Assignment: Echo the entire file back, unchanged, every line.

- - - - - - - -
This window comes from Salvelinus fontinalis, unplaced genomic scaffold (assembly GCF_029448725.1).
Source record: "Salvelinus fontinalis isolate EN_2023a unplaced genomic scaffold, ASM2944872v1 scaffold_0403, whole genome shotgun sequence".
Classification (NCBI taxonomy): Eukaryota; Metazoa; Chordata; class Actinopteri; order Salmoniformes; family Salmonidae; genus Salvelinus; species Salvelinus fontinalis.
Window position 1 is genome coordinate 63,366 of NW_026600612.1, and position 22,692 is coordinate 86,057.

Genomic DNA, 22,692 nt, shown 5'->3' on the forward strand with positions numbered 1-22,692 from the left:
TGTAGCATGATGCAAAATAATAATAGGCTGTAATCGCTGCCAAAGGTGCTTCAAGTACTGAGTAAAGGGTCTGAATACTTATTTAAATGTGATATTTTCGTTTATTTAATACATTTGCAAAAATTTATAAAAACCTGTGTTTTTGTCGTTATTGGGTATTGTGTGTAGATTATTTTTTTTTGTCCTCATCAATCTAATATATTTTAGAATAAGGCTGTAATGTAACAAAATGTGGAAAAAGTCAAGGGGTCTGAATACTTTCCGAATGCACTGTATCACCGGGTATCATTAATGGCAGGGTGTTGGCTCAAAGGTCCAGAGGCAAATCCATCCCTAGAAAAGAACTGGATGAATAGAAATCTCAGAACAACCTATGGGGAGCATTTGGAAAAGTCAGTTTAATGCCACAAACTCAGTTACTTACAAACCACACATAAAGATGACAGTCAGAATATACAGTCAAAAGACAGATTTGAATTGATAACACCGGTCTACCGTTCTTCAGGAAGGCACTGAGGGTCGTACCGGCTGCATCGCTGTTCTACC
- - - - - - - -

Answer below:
This window comes from Salvelinus fontinalis, unplaced genomic scaffold (assembly GCF_029448725.1).
Source record: "Salvelinus fontinalis isolate EN_2023a unplaced genomic scaffold, ASM2944872v1 scaffold_0403, whole genome shotgun sequence".
Classification (NCBI taxonomy): Eukaryota; Metazoa; Chordata; class Actinopteri; order Salmoniformes; family Salmonidae; genus Salvelinus; species Salvelinus fontinalis.
Window position 1 is genome coordinate 63,366 of NW_026600612.1, and position 22,692 is coordinate 86,057.

Genomic DNA, 22,692 nt, shown 5'->3' on the forward strand with positions numbered 1-22,692 from the left:
TGTAGCATGATGCAAAATAATAATAGGCTGTAATCGCTGCCAAAGGTGCTTCAAGTACTGAGTAAAGGGTCTGAATACTTATTTAAATGTGATATTTTCGTTTATTTAATACATTTGCAAAAATTTATAAAAACCTGTGTTTTTGTCGTTATTGGGTATTGTGTGTAGATTATTTTTTTTTGTCCTCATCAATCTAATATATTTTAGAATAAGGCTGTAATGTAACAAAATGTGGAAAAAGTCAAGGGGTCTGAATACTTTCCGAATGCACTGTATCACCGGGTATCATTAATGGCAGGGTGTTGGCTCAAAGGTCCAGAGGCAAATCCATCCCTAGAAAAGAACTGGATGAATAGAAATCTCAGAACAACCTATGGGGAGCATTTGGAAAAGTCAGTTTAATGCCACAAACTCAGTTACTTACAAACCACACATAAAGATGACAGTCAGAATATACAGTCAAAAGACAGATTTGAATTGATAACACCGGTCTACCGTTCTTCAGGAAGGCACTGAGGGTCGTACCGGCTGCATCGCTGTTCTACC